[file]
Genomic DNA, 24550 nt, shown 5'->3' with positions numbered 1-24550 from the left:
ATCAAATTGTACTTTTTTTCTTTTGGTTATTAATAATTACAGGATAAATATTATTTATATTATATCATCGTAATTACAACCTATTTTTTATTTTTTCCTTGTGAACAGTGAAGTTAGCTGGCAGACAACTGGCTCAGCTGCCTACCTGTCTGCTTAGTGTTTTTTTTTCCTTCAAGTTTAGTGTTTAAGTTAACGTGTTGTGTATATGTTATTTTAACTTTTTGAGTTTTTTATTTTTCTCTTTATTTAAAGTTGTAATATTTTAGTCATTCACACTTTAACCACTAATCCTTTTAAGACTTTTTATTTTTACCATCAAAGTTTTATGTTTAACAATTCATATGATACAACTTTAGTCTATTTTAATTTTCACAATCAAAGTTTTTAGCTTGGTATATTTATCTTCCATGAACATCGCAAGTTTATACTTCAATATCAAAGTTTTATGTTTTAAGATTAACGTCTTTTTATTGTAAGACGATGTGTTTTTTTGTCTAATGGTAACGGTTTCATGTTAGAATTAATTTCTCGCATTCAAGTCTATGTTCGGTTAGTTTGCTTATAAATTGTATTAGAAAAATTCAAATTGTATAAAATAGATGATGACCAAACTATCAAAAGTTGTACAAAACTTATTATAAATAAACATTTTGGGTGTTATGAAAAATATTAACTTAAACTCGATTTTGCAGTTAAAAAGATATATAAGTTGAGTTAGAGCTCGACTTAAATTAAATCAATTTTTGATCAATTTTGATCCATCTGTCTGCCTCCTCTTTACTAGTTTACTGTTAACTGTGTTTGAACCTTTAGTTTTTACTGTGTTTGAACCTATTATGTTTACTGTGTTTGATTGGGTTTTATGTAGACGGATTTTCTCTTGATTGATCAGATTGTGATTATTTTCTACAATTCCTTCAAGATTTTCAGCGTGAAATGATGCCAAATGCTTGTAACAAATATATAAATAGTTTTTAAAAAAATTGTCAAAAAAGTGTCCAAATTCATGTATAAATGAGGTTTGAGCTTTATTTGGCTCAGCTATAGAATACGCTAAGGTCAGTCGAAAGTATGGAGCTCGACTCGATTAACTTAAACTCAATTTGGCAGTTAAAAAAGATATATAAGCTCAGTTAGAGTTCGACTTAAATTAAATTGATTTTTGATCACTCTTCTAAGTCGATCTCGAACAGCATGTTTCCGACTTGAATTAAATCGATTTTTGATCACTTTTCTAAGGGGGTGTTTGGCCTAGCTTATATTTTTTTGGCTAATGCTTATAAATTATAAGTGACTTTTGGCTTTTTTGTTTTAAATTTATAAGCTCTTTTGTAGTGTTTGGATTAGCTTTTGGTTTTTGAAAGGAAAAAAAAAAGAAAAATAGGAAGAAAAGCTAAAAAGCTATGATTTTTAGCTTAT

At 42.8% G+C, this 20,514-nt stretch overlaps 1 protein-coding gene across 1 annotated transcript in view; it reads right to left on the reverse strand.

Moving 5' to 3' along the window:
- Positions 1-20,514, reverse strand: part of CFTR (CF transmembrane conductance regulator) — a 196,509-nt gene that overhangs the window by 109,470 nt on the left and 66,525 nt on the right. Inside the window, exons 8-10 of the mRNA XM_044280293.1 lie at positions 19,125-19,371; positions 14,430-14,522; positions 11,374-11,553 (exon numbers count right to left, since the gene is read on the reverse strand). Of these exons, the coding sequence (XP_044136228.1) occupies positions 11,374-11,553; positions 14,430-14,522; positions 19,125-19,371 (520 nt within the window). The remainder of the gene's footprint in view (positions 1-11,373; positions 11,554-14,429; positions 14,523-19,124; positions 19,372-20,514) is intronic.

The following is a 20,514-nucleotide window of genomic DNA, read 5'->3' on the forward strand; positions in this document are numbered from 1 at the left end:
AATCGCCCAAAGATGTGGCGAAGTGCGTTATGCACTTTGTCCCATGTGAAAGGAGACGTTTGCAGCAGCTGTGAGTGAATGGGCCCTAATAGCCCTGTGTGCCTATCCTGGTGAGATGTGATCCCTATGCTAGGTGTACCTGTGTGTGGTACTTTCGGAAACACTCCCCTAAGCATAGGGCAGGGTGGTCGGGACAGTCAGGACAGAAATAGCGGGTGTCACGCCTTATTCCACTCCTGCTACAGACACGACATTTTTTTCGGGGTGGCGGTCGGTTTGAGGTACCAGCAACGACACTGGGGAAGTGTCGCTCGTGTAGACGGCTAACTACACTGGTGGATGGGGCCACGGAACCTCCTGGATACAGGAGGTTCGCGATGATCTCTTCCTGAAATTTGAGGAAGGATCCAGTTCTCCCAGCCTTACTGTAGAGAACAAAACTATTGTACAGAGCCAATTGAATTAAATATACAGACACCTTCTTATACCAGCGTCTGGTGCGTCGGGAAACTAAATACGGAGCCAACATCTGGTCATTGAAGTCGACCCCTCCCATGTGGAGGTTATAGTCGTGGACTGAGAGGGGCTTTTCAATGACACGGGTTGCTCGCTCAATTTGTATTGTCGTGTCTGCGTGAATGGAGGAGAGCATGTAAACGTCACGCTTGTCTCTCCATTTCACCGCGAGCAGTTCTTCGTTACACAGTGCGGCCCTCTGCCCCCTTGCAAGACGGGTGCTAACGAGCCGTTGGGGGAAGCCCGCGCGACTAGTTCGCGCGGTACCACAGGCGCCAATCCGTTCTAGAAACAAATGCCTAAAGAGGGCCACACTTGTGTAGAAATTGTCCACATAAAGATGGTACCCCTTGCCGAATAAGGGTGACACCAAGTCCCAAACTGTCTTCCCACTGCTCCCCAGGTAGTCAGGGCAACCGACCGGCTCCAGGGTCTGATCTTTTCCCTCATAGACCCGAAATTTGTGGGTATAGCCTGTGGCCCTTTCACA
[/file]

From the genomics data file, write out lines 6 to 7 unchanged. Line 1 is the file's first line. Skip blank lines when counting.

The following is a 20,514-nucleotide window of genomic DNA, read 5'->3' on the forward strand; positions in this document are numbered from 1 at the left end:
AATCGCCCAAAGATGTGGCGAAGTGCGTTATGCACTTTGTCCCATGTGAAAGGAGACGTTTGCAGCAGCTGTGAGTGAATGGGCCCTAATAGCCCTGTGTGCCTATCCTGGTGAGATGTGATCCCTATGCTAGGTGTACCTGTGTGTGGTACTTTCGGAAACACTCCCCTAAGCATAGGGCAGGGTGGTCGGGACAGTCAGGACAGAAATAGCGGGTGTCACGCCTTATTCCACTCCTGCTACAGACACGACATTTTTTTCGGGGTGGCGGTCGGTTTGAGGTACCAGCAACGACACTGGGGAAGTGTCGCTCGTGTAGACGGCTAACTACACTGGTGGATGGGGCCACGGAACCTCCTGGATACAGGAGGTTCGCGATGATCTCTTCCTGAAATTTGAGGAAGGATCCAGTTCTCCCAGCCTTACTGTAGAGAACAAAACTATTGTACAGAGCCAATTGAATTAAATATACAGACACCTTCTTATACCAGCGTCTGGTGCGTCGGGAAACTAAATACGGAGCCAACATCTGGTCATTGAAGTCGACCCCTCCCATGTGGAGGTTATAGTCGTGGACTGAGAGGGGCTTTTCAATGACACGGGTTGCTCGCTCAATTTGTATTGTCGTGTCTGCGTGAATGGAGGAGAGCATGTAAACGTCACGCTTGTCTCTCCATTTCACCGCGAGCAGTTCTTCGTTACACAGTGCGGCCCTCTGCCCCCTTGCAAGACGGGTGCTAACGAGCCGTTGGGGGAAGCCCGCGCGACTAGTTCGCGCGGTACCACAGGCGCCAATCCGTTCTAGAAACAAATGCCTAAAGAGGGCCACACTTGTGTAGAAATTGTCCACATAAAGATGGTACCCCTTGCCGAATAAGGGTGACACCAAGTCCCAAACTGTCTTCCCACTGCTCCCCAGGTAGTCAGGGCAACCGACCGGCTCCAGGGTCTGATCTTTTCCCTCATAGACCCGAAATTTGTGGGTATAGCCTGTGGCCCTTTCACA